NSA whistleblower / PRISM Whistleblower Edward Snowden, 29 reveals his motives to speak out during Guardian interview ‘I don’t want to live in a society that does these sorts of things’…
Old news for the initiated – NSA/FBI have been collecting this data since October 2001 – only the sophistication, drastically increased data storage capacity & growing, permanent dependence on ubiquitous technology has changed…
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Edward Snowden video is embedded below
Edward Snowden, a 29-year-old former employee of the CIA who has spent the last four years working with the NSA in conjunction with various defense contractors.
Snowden handed over a bulk of highly classified material from the secretive organization to Guardian journalist Glenn Greenwald, who describes the initial set of materials: In a note accompanying the first set of documents he provided, he wrote: “I understand that I will be made to suffer for my actions,” but “I will be satisfied if the federation of secret law, unequal pardon and irresistible executive powers that rule the world that I love are revealed even for an instant.” […] Despite these fears, he remained hopeful his outing will not divert attention from the substance of his disclosures. “I really want the focus to be on these documents and the debate which I hope this will trigger among citizens around the globe about what kind of world we want to live in.” He added: “My sole motive is to inform the public as to that which is done in their name and that which is done against them.”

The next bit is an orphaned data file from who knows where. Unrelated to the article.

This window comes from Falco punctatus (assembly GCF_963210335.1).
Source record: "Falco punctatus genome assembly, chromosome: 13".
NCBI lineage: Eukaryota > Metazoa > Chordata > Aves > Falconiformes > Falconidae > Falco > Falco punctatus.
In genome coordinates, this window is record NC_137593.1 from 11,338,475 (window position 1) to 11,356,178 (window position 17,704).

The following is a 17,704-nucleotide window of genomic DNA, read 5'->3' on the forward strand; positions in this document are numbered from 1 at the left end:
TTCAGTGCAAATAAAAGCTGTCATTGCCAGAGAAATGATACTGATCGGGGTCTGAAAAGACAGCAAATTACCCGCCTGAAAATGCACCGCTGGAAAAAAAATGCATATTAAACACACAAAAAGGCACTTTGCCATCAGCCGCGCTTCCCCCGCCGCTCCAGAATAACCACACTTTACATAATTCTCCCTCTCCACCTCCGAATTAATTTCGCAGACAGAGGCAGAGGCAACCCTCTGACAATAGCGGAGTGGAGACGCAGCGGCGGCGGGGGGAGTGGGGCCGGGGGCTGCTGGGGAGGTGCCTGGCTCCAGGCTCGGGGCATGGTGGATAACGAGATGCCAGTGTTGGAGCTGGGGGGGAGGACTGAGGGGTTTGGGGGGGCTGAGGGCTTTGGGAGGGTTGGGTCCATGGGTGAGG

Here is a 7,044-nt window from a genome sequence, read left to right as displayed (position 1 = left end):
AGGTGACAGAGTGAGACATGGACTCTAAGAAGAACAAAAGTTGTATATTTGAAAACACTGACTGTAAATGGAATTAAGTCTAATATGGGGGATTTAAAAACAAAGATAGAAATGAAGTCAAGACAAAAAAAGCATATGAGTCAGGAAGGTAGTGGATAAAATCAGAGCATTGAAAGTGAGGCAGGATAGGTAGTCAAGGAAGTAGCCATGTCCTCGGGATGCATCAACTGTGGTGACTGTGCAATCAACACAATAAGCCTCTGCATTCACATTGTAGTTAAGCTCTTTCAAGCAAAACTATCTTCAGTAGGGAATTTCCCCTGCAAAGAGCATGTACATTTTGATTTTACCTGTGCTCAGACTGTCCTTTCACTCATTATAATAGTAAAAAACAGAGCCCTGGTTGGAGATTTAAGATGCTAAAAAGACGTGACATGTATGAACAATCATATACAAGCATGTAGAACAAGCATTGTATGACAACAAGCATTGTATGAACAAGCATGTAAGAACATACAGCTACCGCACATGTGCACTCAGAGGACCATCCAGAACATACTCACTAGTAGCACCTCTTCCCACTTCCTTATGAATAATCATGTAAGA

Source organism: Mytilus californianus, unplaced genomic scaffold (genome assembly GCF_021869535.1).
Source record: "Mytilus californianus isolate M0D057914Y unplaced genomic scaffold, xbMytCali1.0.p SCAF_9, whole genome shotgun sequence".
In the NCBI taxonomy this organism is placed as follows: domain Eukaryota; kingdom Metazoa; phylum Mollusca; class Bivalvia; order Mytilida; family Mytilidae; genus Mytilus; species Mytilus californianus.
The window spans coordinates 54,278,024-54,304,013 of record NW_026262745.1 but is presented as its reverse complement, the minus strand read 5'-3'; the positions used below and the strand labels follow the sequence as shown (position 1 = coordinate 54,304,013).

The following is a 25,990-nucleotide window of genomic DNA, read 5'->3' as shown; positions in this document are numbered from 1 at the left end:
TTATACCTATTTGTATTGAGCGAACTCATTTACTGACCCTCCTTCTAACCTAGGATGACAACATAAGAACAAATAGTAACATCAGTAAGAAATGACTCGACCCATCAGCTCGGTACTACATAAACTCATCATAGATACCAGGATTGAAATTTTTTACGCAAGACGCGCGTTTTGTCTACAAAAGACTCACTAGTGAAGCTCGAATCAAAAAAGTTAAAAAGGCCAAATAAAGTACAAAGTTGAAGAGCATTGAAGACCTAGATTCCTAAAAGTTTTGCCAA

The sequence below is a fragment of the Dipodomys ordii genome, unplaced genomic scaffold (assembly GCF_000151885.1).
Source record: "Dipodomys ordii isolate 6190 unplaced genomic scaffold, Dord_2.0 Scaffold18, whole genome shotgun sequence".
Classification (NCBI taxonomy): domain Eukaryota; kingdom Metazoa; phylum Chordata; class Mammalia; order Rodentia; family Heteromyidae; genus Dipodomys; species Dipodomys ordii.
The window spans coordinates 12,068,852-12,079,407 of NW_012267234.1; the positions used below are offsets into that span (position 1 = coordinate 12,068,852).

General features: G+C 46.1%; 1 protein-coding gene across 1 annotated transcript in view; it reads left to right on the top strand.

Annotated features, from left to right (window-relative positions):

After copying the last amount of information, Snowden asked for some time off, and disappeared from his domestic life in Hawaii rather mysteriously. He has since been hiding out in a hotel room in Hong Kong.
Edward Snowden is well aware that the United States government will almost certainly arrest and prosecute him: He predicts the government will launch an investigation and “say I have broken the Espionage Act and helped our enemies, but that can be used against anyone who points out how massive and invasive the system has become”. The only time he became emotional during the many hours of interviews was when he pondered the impact his choices would have on his family, many of whom work for the US government. “The only thing I fear is the harmful effects on my family, who I won’t be able to help any more. That’s what keeps me up at night,” he said, his eyes welling up with tears.
Edward Snowden: the whistleblower behind the NSA surveillance revelations